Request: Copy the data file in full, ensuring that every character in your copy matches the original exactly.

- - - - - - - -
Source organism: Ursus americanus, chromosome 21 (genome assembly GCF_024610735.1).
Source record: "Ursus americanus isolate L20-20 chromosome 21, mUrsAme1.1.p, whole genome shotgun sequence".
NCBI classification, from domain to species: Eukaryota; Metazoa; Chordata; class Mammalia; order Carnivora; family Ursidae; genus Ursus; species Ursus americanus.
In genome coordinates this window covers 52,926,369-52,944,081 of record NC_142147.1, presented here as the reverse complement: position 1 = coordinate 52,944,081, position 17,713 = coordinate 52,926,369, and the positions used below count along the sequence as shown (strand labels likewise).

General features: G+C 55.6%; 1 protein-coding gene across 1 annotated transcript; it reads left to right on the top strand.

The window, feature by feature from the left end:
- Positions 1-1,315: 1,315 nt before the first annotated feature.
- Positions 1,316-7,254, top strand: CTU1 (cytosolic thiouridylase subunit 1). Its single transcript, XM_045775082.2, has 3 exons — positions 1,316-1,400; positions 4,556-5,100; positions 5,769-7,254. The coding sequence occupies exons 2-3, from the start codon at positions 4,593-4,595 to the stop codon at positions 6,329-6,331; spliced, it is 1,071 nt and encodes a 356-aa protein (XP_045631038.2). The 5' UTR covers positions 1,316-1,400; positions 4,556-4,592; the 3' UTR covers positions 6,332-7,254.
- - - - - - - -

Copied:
Source organism: Ursus americanus, chromosome 21 (genome assembly GCF_024610735.1).
Source record: "Ursus americanus isolate L20-20 chromosome 21, mUrsAme1.1.p, whole genome shotgun sequence".
NCBI classification, from domain to species: Eukaryota; Metazoa; Chordata; class Mammalia; order Carnivora; family Ursidae; genus Ursus; species Ursus americanus.
In genome coordinates this window covers 52,926,369-52,944,081 of record NC_142147.1, presented here as the reverse complement: position 1 = coordinate 52,944,081, position 17,713 = coordinate 52,926,369, and the positions used below count along the sequence as shown (strand labels likewise).

General features: G+C 55.6%; 1 protein-coding gene across 1 annotated transcript; it reads left to right on the top strand.

The window, feature by feature from the left end:
- Positions 1-1,315: 1,315 nt before the first annotated feature.
- Positions 1,316-7,254, top strand: CTU1 (cytosolic thiouridylase subunit 1). Its single transcript, XM_045775082.2, has 3 exons — positions 1,316-1,400; positions 4,556-5,100; positions 5,769-7,254. The coding sequence occupies exons 2-3, from the start codon at positions 4,593-4,595 to the stop codon at positions 6,329-6,331; spliced, it is 1,071 nt and encodes a 356-aa protein (XP_045631038.2). The 5' UTR covers positions 1,316-1,400; positions 4,556-4,592; the 3' UTR covers positions 6,332-7,254.